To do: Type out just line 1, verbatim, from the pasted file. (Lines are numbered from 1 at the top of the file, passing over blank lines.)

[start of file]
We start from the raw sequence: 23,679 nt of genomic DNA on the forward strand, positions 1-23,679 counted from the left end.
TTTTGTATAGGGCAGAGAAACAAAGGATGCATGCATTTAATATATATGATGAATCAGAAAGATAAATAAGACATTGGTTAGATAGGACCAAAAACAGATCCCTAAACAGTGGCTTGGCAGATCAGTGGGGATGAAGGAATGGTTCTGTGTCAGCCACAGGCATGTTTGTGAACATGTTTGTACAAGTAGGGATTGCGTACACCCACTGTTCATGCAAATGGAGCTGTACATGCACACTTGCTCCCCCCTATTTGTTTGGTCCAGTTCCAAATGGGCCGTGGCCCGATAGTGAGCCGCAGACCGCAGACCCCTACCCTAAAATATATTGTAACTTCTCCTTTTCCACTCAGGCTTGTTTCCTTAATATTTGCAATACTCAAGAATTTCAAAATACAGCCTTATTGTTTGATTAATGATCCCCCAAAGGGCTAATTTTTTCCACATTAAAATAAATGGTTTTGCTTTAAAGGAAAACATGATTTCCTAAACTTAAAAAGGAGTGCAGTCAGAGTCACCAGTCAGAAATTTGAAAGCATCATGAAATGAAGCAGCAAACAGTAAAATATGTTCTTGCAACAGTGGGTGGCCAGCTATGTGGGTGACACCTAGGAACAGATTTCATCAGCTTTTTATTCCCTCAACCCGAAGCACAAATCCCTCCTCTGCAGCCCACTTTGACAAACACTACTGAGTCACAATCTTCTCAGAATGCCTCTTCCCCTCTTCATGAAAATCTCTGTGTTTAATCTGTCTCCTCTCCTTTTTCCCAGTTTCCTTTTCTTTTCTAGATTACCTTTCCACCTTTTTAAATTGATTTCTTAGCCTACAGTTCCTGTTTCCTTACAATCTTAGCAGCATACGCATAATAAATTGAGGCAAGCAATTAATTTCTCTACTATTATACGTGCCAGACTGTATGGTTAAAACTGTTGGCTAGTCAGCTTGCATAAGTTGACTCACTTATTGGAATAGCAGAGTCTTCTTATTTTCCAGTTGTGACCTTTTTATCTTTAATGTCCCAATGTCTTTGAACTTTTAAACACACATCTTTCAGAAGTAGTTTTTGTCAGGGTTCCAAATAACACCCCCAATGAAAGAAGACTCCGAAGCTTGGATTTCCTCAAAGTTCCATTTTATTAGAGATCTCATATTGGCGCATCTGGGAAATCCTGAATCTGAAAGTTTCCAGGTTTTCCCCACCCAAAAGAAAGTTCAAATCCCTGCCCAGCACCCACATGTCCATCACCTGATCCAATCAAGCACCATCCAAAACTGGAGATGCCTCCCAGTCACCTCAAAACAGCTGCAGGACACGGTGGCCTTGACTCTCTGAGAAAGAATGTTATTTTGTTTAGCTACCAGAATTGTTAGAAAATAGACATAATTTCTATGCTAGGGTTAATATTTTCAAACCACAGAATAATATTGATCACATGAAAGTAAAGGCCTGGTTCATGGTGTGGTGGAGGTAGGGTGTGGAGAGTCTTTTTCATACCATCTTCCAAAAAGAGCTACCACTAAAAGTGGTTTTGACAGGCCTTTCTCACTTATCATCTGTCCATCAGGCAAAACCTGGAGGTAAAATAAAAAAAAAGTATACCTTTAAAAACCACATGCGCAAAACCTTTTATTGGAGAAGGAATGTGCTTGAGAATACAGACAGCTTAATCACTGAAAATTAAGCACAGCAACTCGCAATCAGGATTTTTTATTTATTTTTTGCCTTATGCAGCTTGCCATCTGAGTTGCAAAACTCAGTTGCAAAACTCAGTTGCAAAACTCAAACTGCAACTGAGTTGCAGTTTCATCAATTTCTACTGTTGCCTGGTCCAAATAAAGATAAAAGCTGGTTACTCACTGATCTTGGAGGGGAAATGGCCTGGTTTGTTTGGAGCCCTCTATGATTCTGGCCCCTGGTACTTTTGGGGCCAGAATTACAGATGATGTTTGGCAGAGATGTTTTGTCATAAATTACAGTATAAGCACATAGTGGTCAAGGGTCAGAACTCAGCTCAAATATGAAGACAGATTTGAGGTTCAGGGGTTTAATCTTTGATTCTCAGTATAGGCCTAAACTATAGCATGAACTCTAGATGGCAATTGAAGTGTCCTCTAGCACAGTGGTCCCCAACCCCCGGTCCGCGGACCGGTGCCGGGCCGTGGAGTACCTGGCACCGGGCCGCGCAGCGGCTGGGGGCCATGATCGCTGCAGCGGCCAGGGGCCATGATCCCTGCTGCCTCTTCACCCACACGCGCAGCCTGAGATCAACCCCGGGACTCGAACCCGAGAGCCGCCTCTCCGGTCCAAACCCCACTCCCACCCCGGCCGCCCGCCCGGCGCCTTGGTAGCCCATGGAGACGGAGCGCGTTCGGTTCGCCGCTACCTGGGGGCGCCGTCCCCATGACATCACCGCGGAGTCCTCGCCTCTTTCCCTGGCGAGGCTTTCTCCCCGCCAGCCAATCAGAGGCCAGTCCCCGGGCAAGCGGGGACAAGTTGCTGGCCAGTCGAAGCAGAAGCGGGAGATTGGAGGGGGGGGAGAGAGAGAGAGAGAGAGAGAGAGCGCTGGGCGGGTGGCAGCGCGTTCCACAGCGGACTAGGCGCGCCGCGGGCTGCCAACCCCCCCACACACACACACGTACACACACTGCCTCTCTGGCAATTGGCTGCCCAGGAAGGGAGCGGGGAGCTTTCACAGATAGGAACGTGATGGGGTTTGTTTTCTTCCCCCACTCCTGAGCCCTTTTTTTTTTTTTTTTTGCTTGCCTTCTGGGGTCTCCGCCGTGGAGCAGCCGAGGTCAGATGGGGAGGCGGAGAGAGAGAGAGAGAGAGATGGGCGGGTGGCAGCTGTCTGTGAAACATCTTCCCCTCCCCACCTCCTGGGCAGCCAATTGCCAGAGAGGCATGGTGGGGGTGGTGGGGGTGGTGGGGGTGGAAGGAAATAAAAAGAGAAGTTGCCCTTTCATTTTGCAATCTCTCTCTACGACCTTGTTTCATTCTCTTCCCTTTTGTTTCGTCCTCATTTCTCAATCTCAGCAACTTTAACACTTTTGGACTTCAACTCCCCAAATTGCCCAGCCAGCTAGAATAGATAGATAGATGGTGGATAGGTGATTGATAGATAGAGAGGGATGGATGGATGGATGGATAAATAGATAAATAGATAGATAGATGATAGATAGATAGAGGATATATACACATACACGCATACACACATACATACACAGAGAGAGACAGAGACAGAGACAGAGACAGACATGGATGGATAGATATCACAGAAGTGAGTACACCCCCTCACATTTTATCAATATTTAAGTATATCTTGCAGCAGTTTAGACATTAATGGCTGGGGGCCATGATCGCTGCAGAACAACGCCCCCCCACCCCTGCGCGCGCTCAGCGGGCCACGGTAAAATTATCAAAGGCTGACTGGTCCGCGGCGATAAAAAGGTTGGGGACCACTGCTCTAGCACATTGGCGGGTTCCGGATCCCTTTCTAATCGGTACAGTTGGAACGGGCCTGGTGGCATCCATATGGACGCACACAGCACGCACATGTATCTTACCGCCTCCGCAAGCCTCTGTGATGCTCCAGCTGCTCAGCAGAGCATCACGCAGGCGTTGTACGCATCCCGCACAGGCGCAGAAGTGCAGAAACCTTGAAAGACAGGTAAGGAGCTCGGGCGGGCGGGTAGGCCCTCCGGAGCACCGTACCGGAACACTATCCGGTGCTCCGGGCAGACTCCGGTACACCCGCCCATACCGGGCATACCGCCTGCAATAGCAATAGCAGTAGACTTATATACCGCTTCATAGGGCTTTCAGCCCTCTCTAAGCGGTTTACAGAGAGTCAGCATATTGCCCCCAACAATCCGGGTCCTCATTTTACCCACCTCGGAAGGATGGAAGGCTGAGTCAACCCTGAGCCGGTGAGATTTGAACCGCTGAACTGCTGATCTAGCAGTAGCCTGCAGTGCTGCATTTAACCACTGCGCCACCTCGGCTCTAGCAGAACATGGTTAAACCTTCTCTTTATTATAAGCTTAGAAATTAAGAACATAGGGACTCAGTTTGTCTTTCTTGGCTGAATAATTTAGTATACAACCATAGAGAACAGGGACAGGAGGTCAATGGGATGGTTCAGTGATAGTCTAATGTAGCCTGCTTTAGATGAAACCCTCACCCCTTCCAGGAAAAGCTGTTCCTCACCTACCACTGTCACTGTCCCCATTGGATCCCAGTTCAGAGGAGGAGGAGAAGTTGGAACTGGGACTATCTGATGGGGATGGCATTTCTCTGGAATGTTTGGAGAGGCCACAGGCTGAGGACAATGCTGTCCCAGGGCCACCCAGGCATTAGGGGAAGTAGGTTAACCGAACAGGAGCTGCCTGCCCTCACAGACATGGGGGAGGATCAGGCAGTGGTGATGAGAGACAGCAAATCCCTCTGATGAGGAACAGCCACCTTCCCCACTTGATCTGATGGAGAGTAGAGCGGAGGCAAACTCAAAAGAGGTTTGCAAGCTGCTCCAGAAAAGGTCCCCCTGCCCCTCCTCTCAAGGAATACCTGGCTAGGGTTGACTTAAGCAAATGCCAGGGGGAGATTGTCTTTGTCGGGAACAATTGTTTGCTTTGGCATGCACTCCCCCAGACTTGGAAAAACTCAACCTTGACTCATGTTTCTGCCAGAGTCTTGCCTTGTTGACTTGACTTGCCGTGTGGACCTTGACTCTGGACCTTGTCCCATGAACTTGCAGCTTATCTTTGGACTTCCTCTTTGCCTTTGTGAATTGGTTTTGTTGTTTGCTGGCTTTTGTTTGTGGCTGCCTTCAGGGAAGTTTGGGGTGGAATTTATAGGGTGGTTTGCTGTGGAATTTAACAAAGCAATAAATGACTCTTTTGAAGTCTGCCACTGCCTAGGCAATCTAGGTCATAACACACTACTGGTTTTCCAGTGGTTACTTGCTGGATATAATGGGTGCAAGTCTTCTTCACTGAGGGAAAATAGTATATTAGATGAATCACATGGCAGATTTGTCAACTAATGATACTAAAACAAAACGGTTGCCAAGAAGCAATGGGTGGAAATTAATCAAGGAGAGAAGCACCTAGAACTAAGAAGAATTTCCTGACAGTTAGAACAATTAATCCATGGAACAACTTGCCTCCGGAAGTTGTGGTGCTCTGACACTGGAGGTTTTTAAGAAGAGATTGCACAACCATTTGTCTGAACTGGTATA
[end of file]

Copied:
We start from the raw sequence: 23,679 nt of genomic DNA on the forward strand, positions 1-23,679 counted from the left end.